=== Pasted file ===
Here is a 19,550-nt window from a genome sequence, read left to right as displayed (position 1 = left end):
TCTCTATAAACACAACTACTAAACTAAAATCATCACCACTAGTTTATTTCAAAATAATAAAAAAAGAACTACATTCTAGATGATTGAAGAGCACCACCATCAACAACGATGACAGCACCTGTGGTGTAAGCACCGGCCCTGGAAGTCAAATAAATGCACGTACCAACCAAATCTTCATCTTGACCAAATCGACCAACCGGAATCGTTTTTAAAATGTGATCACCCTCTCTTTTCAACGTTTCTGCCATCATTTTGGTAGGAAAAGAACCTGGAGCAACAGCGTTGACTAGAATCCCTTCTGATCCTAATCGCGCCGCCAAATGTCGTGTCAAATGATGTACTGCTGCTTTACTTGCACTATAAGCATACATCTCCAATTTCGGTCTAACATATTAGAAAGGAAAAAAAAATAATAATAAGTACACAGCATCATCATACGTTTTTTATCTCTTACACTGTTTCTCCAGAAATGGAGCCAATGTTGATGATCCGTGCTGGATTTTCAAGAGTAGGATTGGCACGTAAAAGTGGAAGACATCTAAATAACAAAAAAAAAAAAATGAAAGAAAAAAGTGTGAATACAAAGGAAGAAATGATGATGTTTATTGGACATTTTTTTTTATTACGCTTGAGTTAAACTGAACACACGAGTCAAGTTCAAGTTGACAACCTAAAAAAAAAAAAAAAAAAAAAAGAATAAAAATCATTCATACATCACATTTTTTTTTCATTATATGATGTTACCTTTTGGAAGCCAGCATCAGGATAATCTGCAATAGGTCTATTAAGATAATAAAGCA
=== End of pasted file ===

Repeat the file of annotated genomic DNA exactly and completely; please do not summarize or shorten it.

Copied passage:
Here is a 19,550-nt window from a genome sequence, read left to right as displayed (position 1 = left end):
TCTCTATAAACACAACTACTAAACTAAAATCATCACCACTAGTTTATTTCAAAATAATAAAAAAAGAACTACATTCTAGATGATTGAAGAGCACCACCATCAACAACGATGACAGCACCTGTGGTGTAAGCACCGGCCCTGGAAGTCAAATAAATGCACGTACCAACCAAATCTTCATCTTGACCAAATCGACCAACCGGAATCGTTTTTAAAATGTGATCACCCTCTCTTTTCAACGTTTCTGCCATCATTTTGGTAGGAAAAGAACCTGGAGCAACAGCGTTGACTAGAATCCCTTCTGATCCTAATCGCGCCGCCAAATGTCGTGTCAAATGATGTACTGCTGCTTTACTTGCACTATAAGCATACATCTCCAATTTCGGTCTAACATATTAGAAAGGAAAAAAAAATAATAATAAGTACACAGCATCATCATACGTTTTTTATCTCTTACACTGTTTCTCCAGAAATGGAGCCAATGTTGATGATCCGTGCTGGATTTTCAAGAGTAGGATTGGCACGTAAAAGTGGAAGACATCTAAATAACAAAAAAAAAAAAATGAAAGAAAAAAGTGTGAATACAAAGGAAGAAATGATGATGTTTATTGGACATTTTTTTTTATTACGCTTGAGTTAAACTGAACACACGAGTCAAGTTCAAGTTGACAACCTAAAAAAAAAAAAAAAAAAAAAAGAATAAAAATCATTCATACATCACATTTTTTTTTCATTATATGATGTTACCTTTTGGAAGCCAGCATCAGGATAATCTGCAATAGGTCTATTAAGATAATAAAGCA